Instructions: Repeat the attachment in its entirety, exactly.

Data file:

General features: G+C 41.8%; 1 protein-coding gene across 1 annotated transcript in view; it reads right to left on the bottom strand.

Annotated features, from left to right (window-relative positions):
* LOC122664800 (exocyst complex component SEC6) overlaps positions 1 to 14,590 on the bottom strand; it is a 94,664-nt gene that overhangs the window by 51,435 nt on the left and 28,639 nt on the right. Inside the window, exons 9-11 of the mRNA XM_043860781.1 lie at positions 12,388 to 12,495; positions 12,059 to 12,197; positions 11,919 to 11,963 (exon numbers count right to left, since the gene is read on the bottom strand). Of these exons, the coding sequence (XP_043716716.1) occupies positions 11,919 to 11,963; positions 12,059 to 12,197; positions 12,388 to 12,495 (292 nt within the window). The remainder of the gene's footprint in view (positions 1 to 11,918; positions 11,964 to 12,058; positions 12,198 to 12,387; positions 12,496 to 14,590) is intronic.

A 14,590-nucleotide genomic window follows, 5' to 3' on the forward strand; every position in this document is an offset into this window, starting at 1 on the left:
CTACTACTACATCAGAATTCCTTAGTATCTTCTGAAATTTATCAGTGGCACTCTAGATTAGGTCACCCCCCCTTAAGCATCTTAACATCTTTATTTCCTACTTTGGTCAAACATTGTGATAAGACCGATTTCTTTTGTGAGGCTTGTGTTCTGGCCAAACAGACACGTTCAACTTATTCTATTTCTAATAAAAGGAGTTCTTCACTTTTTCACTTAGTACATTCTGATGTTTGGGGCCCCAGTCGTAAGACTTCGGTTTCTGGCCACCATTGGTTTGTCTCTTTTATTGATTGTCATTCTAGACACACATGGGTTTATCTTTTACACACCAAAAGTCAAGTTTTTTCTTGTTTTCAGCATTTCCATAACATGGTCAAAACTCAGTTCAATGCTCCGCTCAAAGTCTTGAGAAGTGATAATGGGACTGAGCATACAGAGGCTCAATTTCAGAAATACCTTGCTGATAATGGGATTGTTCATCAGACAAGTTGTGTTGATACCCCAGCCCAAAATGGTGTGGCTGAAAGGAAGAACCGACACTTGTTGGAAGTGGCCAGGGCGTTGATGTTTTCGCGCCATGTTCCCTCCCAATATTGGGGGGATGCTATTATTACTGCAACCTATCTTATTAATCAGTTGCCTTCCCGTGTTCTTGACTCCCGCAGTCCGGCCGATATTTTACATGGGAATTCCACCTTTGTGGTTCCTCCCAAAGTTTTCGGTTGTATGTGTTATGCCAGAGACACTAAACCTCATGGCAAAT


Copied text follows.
General features: G+C 41.8%; 1 protein-coding gene across 1 annotated transcript in view; it reads right to left on the bottom strand.

Annotated features, from left to right (window-relative positions):
* LOC122664800 (exocyst complex component SEC6) overlaps positions 1 to 14,590 on the bottom strand; it is a 94,664-nt gene that overhangs the window by 51,435 nt on the left and 28,639 nt on the right. Inside the window, exons 9-11 of the mRNA XM_043860781.1 lie at positions 12,388 to 12,495; positions 12,059 to 12,197; positions 11,919 to 11,963 (exon numbers count right to left, since the gene is read on the bottom strand). Of these exons, the coding sequence (XP_043716716.1) occupies positions 11,919 to 11,963; positions 12,059 to 12,197; positions 12,388 to 12,495 (292 nt within the window). The remainder of the gene's footprint in view (positions 1 to 11,918; positions 11,964 to 12,058; positions 12,198 to 12,387; positions 12,496 to 14,590) is intronic.

A 14,590-nucleotide genomic window follows, 5' to 3' on the forward strand; every position in this document is an offset into this window, starting at 1 on the left:
CTACTACTACATCAGAATTCCTTAGTATCTTCTGAAATTTATCAGTGGCACTCTAGATTAGGTCACCCCCCCTTAAGCATCTTAACATCTTTATTTCCTACTTTGGTCAAACATTGTGATAAGACCGATTTCTTTTGTGAGGCTTGTGTTCTGGCCAAACAGACACGTTCAACTTATTCTATTTCTAATAAAAGGAGTTCTTCACTTTTTCACTTAGTACATTCTGATGTTTGGGGCCCCAGTCGTAAGACTTCGGTTTCTGGCCACCATTGGTTTGTCTCTTTTATTGATTGTCATTCTAGACACACATGGGTTTATCTTTTACACACCAAAAGTCAAGTTTTTTCTTGTTTTCAGCATTTCCATAACATGGTCAAAACTCAGTTCAATGCTCCGCTCAAAGTCTTGAGAAGTGATAATGGGACTGAGCATACAGAGGCTCAATTTCAGAAATACCTTGCTGATAATGGGATTGTTCATCAGACAAGTTGTGTTGATACCCCAGCCCAAAATGGTGTGGCTGAAAGGAAGAACCGACACTTGTTGGAAGTGGCCAGGGCGTTGATGTTTTCGCGCCATGTTCCCTCCCAATATTGGGGGGATGCTATTATTACTGCAACCTATCTTATTAATCAGTTGCCTTCCCGTGTTCTTGACTCCCGCAGTCCGGCCGATATTTTACATGGGAATTCCACCTTTGTGGTTCCTCCCAAAGTTTTCGGTTGTATGTGTTATGCCAGAGACACTAAACCTCATGGCAAAT